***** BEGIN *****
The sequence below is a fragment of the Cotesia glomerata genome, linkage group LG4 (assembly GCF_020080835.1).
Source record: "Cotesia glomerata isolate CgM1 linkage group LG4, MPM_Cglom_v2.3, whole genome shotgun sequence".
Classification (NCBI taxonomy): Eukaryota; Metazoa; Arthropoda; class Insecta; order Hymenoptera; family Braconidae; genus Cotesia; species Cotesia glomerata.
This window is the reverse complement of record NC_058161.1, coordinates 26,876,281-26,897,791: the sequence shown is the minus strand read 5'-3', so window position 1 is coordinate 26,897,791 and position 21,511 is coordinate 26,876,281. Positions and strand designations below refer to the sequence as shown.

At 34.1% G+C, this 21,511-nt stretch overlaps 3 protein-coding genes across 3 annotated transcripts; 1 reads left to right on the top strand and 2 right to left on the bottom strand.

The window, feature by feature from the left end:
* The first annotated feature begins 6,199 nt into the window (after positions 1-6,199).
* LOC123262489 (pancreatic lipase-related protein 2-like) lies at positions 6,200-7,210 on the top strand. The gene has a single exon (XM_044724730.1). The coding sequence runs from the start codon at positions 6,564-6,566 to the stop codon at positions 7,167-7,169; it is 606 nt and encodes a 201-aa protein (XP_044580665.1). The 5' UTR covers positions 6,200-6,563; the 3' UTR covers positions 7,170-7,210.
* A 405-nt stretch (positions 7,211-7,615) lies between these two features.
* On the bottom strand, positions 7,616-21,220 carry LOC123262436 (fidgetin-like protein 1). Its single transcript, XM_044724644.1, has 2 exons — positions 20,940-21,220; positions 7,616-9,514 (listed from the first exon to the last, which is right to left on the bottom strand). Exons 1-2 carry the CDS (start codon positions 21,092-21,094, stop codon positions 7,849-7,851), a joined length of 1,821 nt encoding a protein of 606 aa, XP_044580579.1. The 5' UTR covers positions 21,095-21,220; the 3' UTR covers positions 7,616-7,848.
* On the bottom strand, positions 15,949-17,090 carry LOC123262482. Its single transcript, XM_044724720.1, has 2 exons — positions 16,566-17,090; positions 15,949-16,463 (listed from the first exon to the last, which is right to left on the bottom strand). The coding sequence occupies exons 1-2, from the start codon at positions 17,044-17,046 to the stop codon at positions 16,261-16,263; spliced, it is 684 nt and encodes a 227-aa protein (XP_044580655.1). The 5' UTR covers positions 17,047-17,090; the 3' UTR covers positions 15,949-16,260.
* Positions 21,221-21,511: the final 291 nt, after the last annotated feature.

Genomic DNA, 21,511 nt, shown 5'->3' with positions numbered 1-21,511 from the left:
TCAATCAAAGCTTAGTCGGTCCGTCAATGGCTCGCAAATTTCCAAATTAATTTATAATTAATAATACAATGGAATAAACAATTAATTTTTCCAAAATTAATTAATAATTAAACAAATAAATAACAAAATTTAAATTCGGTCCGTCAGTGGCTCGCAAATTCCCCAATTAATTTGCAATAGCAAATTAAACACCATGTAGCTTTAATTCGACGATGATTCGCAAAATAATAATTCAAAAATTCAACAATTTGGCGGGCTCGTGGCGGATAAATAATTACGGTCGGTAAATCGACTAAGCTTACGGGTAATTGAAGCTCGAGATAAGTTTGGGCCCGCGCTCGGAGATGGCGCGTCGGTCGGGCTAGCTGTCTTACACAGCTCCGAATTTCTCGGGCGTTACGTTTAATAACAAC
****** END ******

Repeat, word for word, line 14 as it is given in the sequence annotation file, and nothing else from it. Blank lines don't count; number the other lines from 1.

TCAATCAAAGCTTAGTCGGTCCGTCAATGGCTCGCAAATTTCCAAATTAATTTATAATTAATAATACAATGGAATAAACAATTAATTTTTCCAAAATTAATTAATAATTAAACAAATAAATAACAAAATTTAAATTCGGTCCGTCAGTGGCTCGCAAATTCCCCAATTAATTTGCAATAGCAAATTAAACACCATGTAGCTTTAATTCGACGATGATTCGCAAAATAATAATTCAAAAATTCAACAATTTGGCGGGCTCGTGGCGGATAAATAATTACGGTCGGTAAATCGACTAAGCTTACGGGTAATTGAAGCTCGAGATAAGTTTGGGCCCGCGCTCGGAGATGGCGCGTCGGTCGGGCTAGCTGTCTTACACAGCTCCGAATTTCTCGGGCGTTACGTTTAATAACAAC